Quantifying extension of passive margins: Implications for sea level change

Joshua P. Kirschner, Michelle A. Kominz, Kisa E. Mwakanyamale

Research output: Contribution to journalArticlepeer-review


Passive margins form by rifting and extension of continental crust. Extension of continental crust, associated with subduction elsewhere, decreases ocean basin volume, forcing sea level to rise. The amount that the continental crust has been extended can be quantified using total tectonic subsidence, which is determined using sediment thickness and water depth data coupled with a model of the rifting process. We calculate total tectonic subsidence, the amount of extension or stretching factor, and thickness of extended continental crust at a 5 min grid resolution for passive margins between 77°N and 70°S. Our modeled crustal thicknesses correlate well with seismic refraction data from North America and Australia and can be used to estimate the change in ocean volume and the impact of extension on sea level. The duration of extension is constrained by estimating the onset of rifting and the breakup age, which is the time when rifting ceased and seafloor spreading began. Our results indicate that extension of continental crust has increased sea level by 20.8 m since the start of Pangea rifting.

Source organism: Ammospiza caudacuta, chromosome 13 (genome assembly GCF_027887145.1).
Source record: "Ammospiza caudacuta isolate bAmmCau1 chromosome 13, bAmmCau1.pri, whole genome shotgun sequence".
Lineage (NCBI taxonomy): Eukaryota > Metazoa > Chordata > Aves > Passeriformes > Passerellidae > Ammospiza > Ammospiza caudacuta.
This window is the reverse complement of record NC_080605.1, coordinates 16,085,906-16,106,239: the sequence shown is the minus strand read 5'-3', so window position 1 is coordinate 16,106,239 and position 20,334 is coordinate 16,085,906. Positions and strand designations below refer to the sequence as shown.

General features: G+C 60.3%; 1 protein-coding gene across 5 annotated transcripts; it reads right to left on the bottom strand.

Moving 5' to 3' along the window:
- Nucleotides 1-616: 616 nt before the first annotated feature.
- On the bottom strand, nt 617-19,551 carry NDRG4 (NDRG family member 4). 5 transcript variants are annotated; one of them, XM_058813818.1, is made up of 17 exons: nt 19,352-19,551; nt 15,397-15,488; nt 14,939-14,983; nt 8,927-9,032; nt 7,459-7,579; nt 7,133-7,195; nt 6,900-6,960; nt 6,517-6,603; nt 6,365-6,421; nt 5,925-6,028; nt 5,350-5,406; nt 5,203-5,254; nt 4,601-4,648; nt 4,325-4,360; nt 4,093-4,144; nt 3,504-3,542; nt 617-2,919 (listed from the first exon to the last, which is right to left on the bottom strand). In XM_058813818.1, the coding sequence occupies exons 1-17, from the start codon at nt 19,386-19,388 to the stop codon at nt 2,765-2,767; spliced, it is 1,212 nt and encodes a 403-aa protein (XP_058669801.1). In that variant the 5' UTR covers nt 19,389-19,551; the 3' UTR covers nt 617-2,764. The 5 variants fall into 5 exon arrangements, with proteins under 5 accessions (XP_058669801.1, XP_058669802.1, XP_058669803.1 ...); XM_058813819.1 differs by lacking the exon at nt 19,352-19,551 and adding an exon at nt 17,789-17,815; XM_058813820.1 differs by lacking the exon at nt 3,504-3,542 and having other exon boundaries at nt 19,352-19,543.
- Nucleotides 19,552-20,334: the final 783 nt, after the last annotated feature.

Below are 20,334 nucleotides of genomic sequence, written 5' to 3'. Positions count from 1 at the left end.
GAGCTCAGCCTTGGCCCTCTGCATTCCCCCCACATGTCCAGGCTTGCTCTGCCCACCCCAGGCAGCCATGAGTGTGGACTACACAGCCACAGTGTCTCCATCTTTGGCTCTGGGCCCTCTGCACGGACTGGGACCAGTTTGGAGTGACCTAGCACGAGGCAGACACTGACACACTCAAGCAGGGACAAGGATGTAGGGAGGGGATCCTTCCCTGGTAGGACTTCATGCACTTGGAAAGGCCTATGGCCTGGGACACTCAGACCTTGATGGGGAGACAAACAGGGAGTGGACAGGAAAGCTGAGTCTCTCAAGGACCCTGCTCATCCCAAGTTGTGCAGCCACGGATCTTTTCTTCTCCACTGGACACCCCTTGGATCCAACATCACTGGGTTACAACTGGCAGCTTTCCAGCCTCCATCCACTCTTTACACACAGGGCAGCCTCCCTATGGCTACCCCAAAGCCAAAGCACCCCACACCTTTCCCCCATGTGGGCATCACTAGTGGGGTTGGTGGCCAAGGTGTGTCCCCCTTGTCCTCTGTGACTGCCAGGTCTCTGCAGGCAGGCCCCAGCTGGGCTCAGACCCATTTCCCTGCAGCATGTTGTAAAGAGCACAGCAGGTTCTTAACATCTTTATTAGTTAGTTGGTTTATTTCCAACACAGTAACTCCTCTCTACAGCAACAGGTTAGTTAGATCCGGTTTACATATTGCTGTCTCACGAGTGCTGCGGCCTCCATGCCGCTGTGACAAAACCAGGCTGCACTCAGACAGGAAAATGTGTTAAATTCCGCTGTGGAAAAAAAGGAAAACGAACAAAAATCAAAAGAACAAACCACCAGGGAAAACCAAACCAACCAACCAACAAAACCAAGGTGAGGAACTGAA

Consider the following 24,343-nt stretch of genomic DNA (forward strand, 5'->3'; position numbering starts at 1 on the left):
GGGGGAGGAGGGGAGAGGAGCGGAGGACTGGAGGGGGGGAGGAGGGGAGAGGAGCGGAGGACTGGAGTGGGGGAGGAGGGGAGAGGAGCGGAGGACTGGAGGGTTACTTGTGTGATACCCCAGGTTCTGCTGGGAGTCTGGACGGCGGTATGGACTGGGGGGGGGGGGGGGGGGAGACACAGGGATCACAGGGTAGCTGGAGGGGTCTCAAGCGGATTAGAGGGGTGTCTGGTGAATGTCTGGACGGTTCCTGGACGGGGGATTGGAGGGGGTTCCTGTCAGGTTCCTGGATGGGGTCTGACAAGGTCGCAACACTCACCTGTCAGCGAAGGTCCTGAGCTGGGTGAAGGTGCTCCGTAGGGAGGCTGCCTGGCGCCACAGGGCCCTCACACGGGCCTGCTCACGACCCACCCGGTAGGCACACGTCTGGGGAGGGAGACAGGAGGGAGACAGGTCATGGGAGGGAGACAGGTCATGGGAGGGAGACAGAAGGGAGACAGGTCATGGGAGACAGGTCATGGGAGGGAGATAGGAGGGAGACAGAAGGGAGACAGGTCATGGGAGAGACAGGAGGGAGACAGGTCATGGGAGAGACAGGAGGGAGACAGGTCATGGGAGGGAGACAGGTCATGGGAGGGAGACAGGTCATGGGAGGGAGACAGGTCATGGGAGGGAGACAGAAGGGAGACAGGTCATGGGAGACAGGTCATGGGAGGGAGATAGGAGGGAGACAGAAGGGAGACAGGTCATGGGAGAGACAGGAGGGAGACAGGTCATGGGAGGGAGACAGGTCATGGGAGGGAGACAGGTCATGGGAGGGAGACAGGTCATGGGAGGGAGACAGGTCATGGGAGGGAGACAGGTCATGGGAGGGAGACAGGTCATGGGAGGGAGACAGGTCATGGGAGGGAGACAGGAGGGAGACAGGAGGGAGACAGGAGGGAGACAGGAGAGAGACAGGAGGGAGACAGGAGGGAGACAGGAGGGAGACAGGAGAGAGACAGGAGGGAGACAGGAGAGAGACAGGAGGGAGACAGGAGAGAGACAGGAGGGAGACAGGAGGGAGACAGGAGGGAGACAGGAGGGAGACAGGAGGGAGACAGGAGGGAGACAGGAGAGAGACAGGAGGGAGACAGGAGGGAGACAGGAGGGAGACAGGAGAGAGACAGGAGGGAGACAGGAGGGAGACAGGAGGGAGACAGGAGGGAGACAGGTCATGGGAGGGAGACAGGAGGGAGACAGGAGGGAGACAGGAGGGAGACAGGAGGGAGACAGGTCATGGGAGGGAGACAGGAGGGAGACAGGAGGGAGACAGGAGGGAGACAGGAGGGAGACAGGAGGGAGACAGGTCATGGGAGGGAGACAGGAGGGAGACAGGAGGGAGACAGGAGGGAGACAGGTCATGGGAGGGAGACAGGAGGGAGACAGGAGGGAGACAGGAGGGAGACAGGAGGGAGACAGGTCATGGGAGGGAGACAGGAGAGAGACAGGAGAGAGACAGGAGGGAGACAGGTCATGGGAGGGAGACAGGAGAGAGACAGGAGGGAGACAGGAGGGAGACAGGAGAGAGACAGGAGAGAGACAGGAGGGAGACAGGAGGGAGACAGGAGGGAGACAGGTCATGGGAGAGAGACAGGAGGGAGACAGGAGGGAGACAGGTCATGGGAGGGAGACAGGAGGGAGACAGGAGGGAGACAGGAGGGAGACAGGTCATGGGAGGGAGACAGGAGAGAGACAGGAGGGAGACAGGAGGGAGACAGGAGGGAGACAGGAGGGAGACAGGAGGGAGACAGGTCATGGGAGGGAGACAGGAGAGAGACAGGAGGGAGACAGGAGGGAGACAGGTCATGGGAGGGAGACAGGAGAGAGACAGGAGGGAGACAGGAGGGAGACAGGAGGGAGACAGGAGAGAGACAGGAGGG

Original languageEnglish (US)
Article numberTC4006
Issue number4
StatePublished - Aug 1 2010
Externally publishedYes

ASJC Scopus subject areas

  • Geophysics
  • Geochemistry and Petrology


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